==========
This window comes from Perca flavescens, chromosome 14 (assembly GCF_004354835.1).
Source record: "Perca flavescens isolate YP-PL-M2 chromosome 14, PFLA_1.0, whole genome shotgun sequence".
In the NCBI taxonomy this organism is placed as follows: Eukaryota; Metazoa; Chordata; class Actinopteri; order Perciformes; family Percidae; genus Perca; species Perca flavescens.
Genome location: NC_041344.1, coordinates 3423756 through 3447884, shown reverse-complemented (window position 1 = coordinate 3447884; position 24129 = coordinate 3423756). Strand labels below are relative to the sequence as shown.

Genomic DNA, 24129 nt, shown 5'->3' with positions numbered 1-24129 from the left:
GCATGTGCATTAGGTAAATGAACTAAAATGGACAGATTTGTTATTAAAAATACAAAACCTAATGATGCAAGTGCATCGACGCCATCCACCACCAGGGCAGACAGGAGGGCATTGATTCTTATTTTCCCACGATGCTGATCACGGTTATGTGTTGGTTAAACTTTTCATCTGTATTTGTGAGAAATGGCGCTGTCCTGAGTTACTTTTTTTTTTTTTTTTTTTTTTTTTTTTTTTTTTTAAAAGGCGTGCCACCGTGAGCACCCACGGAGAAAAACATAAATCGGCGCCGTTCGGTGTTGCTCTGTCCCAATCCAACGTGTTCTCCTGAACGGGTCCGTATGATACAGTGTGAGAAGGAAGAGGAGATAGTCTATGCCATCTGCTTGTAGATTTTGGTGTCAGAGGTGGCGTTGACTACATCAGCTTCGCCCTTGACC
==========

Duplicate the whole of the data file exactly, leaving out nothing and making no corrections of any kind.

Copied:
This window comes from Perca flavescens, chromosome 14 (assembly GCF_004354835.1).
Source record: "Perca flavescens isolate YP-PL-M2 chromosome 14, PFLA_1.0, whole genome shotgun sequence".
In the NCBI taxonomy this organism is placed as follows: Eukaryota; Metazoa; Chordata; class Actinopteri; order Perciformes; family Percidae; genus Perca; species Perca flavescens.
Genome location: NC_041344.1, coordinates 3423756 through 3447884, shown reverse-complemented (window position 1 = coordinate 3447884; position 24129 = coordinate 3423756). Strand labels below are relative to the sequence as shown.

Genomic DNA, 24129 nt, shown 5'->3' with positions numbered 1-24129 from the left:
GCATGTGCATTAGGTAAATGAACTAAAATGGACAGATTTGTTATTAAAAATACAAAACCTAATGATGCAAGTGCATCGACGCCATCCACCACCAGGGCAGACAGGAGGGCATTGATTCTTATTTTCCCACGATGCTGATCACGGTTATGTGTTGGTTAAACTTTTCATCTGTATTTGTGAGAAATGGCGCTGTCCTGAGTTACTTTTTTTTTTTTTTTTTTTTTTTTTTTTTTTTTTTAAAAGGCGTGCCACCGTGAGCACCCACGGAGAAAAACATAAATCGGCGCCGTTCGGTGTTGCTCTGTCCCAATCCAACGTGTTCTCCTGAACGGGTCCGTATGATACAGTGTGAGAAGGAAGAGGAGATAGTCTATGCCATCTGCTTGTAGATTTTGGTGTCAGAGGTGGCGTTGACTACATCAGCTTCGCCCTTGACC